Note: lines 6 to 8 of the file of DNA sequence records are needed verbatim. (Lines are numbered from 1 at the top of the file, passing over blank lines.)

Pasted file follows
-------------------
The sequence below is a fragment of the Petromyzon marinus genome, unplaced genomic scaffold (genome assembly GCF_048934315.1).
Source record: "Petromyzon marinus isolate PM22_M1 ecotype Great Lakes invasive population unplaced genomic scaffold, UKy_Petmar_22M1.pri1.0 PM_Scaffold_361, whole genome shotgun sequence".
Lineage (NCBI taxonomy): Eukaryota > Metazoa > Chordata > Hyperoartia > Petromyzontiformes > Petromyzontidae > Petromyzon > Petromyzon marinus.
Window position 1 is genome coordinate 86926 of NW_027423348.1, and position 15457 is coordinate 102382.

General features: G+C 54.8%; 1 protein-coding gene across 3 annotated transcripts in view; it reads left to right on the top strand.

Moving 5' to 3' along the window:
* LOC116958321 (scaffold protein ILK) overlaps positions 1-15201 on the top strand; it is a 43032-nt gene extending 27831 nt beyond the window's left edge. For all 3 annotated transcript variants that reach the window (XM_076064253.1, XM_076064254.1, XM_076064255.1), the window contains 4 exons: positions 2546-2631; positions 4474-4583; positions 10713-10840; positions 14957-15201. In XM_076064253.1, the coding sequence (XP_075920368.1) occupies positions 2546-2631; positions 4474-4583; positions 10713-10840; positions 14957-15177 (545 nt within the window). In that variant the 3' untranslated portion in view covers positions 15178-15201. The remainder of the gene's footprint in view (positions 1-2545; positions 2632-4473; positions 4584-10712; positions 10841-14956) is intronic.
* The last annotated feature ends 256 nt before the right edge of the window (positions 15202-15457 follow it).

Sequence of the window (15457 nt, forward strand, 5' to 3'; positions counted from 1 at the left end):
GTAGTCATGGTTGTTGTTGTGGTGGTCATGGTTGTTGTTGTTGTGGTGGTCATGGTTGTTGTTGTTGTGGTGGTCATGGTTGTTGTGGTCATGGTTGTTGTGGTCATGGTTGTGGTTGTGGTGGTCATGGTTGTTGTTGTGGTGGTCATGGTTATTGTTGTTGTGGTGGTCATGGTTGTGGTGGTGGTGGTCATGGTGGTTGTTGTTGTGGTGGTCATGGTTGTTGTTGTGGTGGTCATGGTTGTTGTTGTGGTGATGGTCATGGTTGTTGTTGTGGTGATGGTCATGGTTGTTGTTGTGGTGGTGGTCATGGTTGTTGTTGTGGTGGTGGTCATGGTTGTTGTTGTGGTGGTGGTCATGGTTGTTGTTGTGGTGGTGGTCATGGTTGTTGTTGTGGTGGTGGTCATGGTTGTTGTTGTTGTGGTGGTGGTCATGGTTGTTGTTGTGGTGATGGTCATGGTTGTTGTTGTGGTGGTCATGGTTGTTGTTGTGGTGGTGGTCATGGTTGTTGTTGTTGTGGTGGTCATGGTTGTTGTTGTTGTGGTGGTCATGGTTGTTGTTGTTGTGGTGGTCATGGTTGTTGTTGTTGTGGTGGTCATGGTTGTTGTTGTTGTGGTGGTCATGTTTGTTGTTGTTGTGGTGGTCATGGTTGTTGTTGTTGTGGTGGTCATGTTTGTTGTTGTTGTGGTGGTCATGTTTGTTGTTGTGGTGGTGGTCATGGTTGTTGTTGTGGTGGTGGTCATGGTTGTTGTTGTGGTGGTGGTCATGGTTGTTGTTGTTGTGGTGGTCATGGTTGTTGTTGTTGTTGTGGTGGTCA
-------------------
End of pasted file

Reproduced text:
Moving 5' to 3' along the window:
* LOC116958321 (scaffold protein ILK) overlaps positions 1-15201 on the top strand; it is a 43032-nt gene extending 27831 nt beyond the window's left edge. For all 3 annotated transcript variants that reach the window (XM_076064253.1, XM_076064254.1, XM_076064255.1), the window contains 4 exons: positions 2546-2631; positions 4474-4583; positions 10713-10840; positions 14957-15201. In XM_076064253.1, the coding sequence (XP_075920368.1) occupies positions 2546-2631; positions 4474-4583; positions 10713-10840; positions 14957-15177 (545 nt within the window). In that variant the 3' untranslated portion in view covers positions 15178-15201. The remainder of the gene's footprint in view (positions 1-2545; positions 2632-4473; positions 4584-10712; positions 10841-14956) is intronic.
* The last annotated feature ends 256 nt before the right edge of the window (positions 15202-15457 follow it).